Judging by the friends and caliber of cooks who came to Sidney Street Café for the restaurant’s 10-year anniversary bash in January, chef/owner Kevin Nashan is an affable guy with some serious skills. It says a lot when the local competition and well-known chefs from around the country take time from their business to help celebrate someone else’s milestone.

Gerard Craft, Josh Galliano and Kevin Willmann left their St. Louis restaurants for the 10-course dinner, while Sean Brock (Charleston), Kelly English (Memphis), Randy Lewis (San Francisco), the Sheerin brothers (Chicago), John Shields (DC) and others jetted in from all over the country.

There’s no doubt Nashan, a four-time Beard semifinalist, could be working in one of those bigger markets, but he has made St. Louis home. And he’s spent the last decade helping put it on the culinary map.



You grew up in New Mexico, went to school and later worked in New York (CIA Hyde Park and Daniel) and spent time in well-known restaurants in Chicago and Spain. How did you land in St. Louis?

I went to college here—my undergrad was at St. Louis University—and went off to culinary school and then took out the trash in so many restaurants. My wife is from here and I always wanted to come back. I had a great experience at SLU and this town has always felt like home.

You planned to open a new restaurant when you returned to St. Louis, but instead bought an existing one that had been pretty successful for 13 years. How quickly were you able to make it your own?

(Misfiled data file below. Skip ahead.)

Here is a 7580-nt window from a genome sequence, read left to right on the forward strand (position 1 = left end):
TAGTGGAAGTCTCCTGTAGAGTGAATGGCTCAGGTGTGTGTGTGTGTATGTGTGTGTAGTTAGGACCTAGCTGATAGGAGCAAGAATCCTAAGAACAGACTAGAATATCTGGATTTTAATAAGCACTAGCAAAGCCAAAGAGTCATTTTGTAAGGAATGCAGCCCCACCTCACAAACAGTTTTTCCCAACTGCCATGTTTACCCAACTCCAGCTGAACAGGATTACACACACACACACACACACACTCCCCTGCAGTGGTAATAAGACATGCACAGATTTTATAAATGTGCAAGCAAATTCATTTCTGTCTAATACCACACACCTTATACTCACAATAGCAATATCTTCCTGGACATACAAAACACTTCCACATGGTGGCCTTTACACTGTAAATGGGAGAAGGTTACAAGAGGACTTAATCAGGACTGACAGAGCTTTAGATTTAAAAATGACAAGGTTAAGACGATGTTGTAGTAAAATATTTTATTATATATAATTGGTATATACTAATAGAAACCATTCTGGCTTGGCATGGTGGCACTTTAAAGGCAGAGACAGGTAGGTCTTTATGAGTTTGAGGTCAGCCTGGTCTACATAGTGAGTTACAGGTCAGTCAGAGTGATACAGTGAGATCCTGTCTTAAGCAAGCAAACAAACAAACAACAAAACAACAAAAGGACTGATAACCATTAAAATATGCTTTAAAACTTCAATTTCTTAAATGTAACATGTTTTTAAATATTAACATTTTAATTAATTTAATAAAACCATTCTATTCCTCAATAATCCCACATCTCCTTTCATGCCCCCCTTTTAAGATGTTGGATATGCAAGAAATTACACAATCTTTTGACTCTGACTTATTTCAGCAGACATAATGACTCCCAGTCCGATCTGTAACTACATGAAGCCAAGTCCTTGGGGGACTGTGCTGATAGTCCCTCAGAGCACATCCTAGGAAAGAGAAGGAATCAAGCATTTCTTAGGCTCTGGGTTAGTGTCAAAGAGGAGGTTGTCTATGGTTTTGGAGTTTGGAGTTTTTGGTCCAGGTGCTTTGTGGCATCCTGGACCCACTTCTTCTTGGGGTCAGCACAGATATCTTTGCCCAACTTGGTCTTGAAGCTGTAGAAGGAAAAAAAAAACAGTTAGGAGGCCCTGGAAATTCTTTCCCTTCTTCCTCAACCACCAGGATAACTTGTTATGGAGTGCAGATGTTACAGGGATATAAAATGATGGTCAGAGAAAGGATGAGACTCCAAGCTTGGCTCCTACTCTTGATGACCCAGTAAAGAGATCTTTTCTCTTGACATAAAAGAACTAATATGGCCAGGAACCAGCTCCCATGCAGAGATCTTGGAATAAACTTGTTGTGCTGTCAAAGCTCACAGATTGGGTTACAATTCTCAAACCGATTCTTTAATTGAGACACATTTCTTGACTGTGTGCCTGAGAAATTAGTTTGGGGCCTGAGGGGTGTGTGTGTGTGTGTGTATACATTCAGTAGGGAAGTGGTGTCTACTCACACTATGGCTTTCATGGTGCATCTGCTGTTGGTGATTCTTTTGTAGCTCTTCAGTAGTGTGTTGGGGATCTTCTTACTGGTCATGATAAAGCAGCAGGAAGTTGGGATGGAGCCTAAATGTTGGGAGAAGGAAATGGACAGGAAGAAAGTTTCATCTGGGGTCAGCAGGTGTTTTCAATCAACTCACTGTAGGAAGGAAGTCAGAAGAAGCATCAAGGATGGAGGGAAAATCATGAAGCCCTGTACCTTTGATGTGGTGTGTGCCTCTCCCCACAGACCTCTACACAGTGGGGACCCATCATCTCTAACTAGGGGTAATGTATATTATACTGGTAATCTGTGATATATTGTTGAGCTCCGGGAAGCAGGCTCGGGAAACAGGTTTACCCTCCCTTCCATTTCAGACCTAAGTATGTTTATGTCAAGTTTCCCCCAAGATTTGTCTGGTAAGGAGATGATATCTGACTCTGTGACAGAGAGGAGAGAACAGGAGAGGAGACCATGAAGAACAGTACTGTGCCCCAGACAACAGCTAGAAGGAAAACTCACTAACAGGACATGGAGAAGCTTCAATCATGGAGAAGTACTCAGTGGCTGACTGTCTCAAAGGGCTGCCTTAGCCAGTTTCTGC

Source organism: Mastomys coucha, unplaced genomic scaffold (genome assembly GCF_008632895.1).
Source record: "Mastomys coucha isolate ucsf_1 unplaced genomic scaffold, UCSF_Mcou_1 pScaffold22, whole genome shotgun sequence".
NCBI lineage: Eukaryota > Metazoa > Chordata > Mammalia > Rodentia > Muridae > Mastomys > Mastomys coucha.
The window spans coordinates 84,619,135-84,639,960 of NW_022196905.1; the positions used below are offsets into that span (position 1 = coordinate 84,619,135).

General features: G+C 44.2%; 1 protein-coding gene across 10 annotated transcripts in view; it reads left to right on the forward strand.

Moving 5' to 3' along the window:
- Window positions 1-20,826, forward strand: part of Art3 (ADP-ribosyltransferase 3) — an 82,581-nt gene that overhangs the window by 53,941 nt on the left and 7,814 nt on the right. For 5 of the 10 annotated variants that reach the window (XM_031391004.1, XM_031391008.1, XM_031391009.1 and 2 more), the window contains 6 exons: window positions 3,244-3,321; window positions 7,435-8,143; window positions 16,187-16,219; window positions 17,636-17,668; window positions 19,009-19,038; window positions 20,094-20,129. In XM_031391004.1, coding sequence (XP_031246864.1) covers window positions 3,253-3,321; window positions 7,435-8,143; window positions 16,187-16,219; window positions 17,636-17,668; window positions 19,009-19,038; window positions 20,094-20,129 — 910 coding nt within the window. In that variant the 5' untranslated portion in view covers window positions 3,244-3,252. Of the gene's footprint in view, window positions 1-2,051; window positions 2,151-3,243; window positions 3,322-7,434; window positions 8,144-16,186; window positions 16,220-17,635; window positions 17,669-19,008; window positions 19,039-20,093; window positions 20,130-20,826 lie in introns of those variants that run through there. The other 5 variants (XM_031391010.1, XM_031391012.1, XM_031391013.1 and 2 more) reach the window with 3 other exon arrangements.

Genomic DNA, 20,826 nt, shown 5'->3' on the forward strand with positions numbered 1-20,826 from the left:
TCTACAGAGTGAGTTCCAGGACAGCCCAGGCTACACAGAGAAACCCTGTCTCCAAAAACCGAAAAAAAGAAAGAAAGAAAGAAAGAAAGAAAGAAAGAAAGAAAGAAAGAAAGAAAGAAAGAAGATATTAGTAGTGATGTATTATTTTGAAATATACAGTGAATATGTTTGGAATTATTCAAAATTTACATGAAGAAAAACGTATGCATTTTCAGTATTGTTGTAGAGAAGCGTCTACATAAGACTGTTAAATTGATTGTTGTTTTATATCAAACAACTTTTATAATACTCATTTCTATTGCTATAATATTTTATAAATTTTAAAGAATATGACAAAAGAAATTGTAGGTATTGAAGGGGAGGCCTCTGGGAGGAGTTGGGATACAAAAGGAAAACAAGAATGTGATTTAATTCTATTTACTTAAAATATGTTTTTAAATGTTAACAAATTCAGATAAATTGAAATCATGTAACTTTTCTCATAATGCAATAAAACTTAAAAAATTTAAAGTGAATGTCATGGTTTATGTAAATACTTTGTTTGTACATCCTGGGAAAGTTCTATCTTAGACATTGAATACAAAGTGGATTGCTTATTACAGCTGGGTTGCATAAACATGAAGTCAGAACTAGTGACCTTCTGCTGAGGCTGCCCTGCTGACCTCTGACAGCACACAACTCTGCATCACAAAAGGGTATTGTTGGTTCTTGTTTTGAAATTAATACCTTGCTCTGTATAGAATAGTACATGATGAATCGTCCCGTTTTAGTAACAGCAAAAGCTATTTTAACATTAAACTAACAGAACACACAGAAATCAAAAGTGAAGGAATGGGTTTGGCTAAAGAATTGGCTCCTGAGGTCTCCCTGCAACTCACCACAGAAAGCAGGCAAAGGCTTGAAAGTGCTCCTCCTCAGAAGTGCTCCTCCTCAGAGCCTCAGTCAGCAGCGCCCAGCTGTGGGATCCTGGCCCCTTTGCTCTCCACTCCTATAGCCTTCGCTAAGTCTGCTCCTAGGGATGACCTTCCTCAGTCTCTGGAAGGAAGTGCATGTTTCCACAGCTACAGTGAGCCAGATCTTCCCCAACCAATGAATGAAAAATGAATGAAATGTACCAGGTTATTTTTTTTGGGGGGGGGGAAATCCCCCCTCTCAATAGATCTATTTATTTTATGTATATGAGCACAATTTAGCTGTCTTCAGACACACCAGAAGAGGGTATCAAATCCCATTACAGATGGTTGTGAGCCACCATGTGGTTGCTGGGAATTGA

It was a patience game. Some people think food is pissing in a corner and telling everyone how good you are. It’s not that, it’s making people happy and running a business. It made no sense to change things right away. We already had a restaurant that was well-known for certain things, so it was more like a gardener taking time to grow something. The slow approach panned out.

What was St. Louis’ dining scene like when you took over Sidney Street Café?

There wasn’t a lot of creativity. There were some chefs utilizing farms, but for the most part, everyone just followed what everyone else was doing: a lot of steak restaurants with toasted ravioli.

Was it hard to operate on the higher end and evolve in a city not known for its dining?

It’s been a little bit of a challenge, and maybe more for our customers. You want to evolve, coming from Daniel, but it’s difficult. People enjoy eating a certain way and you have to almost take them on a ride. The one great thing we’ve always had in our pocket was the farms. We don’t have to travel to get product shipped in. That’s one of the beautiful things about the Midwest: We have everything at our fingertips. At the end of the day, it’s all about good food. We wanted to do it in a creative manner, and now a lot more people are doing that here. It’s been an education for our customers and us.